The water surrounding Maryland's coasts is slowly but steadily creeping up. Sea level rise, a consequence of global climate change, threatens property, livelihoods, and even lives on Maryland’s coasts. Studies show that sea levels are already rising around Maryland.
Scientists have forecasted an increase of as much as 2.1 feet in the Chesapeake Bay by 2050. And by the end of this century, that number could be 3.7 feet or higher. Scientists have identified several reasons, which are described in a video produced by Maryland Sea Grant (below):
- As oceans around the world grow hotter, they also expand because of the chemistry of salt water.
- Glaciers and ice caps, including the icy regions around Greenland, are melting.
- Since the end of the last ice age, the land around Maryland has been naturally sinking a tiny bit each year — a trend that has accelerated over recent decades.
Maryland Sea Grant Extension conducts outreach and research to help coastal communities prepare for the effects of sea level rise and coastal flooding. Through workshops, surveys, and town-hall meetings, we help to educate Maryland residents on what they should expect from sea level rise and how to prepare. We want to help preserve the culture and history of Maryland’s coastal communities.
Maryland Sea Grant Extension Personnel
Wye Research and Education Center
P.O. Box 169
Queenstown, MD 21658
Phone: (410) 827-8056 ext 164
Among other activities, our coastal communities specialist:
- Organizes workshops to help towns around Maryland understand how and where sea level rise could affect local residents.
- Works with those same communities to design potential solutions, such as shifting development away from vulnerable shores, that recognize the priorities and financial constraints of town residents.
- Conducts surveys to determine what Marylanders know about climate change. And what resources communities need to better plan for the future.
Examples of two efforts aimed at helping Maryland communities adapt to sea level rise are listed below.
Stormwater, Shoreline, and Sea Level Study in Three Talbot County Villages
Our coastal communities specialist collaborated with the Talbot County government to select three pilot study sites to address issues such as stormwater management, shoreline erosion, and flooding hazards. Consultants were hired to assess each rural village and to provide residents with recommendations and strategies that addressed flooding, nutrient pollution, and coastal development. Final reports were produced for each study site:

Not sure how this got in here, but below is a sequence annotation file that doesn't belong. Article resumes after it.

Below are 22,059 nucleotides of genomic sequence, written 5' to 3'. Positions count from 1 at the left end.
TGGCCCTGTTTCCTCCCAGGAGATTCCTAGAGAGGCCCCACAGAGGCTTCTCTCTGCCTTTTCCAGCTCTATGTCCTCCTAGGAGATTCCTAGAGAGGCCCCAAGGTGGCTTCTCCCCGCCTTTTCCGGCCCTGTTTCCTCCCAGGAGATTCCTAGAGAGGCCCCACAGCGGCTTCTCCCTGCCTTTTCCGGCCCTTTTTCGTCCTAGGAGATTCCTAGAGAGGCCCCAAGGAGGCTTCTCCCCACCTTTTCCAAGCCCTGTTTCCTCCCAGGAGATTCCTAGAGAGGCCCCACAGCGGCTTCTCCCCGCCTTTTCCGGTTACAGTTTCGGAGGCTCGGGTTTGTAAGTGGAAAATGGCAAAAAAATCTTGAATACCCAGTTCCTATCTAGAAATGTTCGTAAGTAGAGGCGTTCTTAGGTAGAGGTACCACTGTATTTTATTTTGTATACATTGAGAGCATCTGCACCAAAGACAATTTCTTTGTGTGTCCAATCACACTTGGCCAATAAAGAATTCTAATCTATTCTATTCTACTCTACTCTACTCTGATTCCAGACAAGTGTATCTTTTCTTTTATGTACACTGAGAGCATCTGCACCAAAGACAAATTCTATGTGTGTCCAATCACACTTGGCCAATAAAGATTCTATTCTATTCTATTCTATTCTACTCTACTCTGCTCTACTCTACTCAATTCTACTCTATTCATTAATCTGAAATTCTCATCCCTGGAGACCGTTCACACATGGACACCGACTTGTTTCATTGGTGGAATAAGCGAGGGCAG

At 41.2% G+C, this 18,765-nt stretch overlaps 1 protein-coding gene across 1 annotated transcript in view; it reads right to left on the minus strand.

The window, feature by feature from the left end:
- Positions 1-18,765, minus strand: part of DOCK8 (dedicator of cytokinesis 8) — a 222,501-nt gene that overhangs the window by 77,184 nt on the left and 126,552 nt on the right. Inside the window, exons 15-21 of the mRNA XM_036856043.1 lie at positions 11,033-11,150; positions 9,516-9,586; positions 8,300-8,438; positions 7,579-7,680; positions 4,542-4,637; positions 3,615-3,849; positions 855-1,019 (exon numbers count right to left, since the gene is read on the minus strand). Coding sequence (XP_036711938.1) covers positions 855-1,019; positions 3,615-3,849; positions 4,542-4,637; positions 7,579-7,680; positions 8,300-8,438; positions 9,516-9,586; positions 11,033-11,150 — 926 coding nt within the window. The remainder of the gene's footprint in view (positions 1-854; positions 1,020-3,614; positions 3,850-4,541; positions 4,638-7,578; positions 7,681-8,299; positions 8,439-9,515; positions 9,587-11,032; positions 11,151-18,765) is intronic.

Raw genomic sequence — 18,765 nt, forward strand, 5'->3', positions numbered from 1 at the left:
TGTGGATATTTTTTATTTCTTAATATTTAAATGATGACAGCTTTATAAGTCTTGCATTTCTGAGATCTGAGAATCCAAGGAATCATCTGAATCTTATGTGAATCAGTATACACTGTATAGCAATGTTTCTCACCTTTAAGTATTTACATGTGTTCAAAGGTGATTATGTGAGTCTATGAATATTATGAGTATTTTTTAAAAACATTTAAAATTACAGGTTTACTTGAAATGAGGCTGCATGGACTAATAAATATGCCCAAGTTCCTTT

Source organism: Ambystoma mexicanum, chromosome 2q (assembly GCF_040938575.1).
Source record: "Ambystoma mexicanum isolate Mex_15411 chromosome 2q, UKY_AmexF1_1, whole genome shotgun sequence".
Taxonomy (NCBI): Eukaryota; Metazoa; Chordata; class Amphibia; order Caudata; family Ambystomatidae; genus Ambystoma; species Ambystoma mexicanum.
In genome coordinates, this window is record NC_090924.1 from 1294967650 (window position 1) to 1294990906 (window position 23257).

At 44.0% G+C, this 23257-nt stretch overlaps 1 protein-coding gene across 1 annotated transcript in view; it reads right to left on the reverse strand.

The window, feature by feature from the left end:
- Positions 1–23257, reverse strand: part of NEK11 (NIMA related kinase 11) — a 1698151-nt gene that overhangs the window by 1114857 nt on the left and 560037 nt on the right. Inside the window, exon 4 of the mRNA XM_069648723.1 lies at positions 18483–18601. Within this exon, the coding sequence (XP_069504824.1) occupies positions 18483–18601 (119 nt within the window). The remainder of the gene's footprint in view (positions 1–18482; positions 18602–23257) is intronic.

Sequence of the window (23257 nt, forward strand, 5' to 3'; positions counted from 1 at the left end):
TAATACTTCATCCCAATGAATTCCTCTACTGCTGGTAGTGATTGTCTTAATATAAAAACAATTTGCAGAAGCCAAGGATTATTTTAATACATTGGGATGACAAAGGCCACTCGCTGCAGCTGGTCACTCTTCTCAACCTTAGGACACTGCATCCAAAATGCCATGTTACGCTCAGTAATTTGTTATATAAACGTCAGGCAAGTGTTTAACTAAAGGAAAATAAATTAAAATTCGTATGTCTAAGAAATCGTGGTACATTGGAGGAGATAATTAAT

Lost in Translation: Linking Climate Science to Local Communities
Come High Water
A special report, Come High Water: Sea Level Rise and Chesapeake Bay, offers a comprehensive look at the causes and consequences of increasing flooding along Maryland’s coasts. This package, produced by Maryland Sea Grant's magazine Chesapeake Quarterly in partnership with Bay Journal, examines the scientific understanding and projections of the rate of sea level rise in the Chesapeake region; effects on people and the environment; and adaptations and policy responses that are under way or under consideration. An online interactive page offers videos, photos, and an interactive map showing flooding that is predicted to occur.
Visualizing Sea Level Rise in Maryland
A few feet of sea level rise may not seem like a big deal — but it is, especially along the low-lying and sandy stretches of Maryland’s coastline.
To help Marylanders see what effect climate change could have on popular landmarks, Maryland Sea Grant worked with University of Maryland geographer Michael Kearney to produce a photo series at the request of the Maryland Department of Natural Resources. We considered four locations around Maryland — St. Michaels, Kent Narrows, and Annapolis and Baltimore harbors. We’ve digitally altered photos to show what each would look like if severe sea level rise occurred.
We added four feet of sea level to each of the scenes — a value within the range of predictions for sea level rise in Maryland by 2100. And, to simulate what would happen during a big storm surge, we added another six feet of water on top of that.
View our sea-level rise visualizations for Baltimore, Annapolis, and two sites on the Eastern Shore (and try not to get your feet wet!).
... in this video produced by Maryland Sea Grant.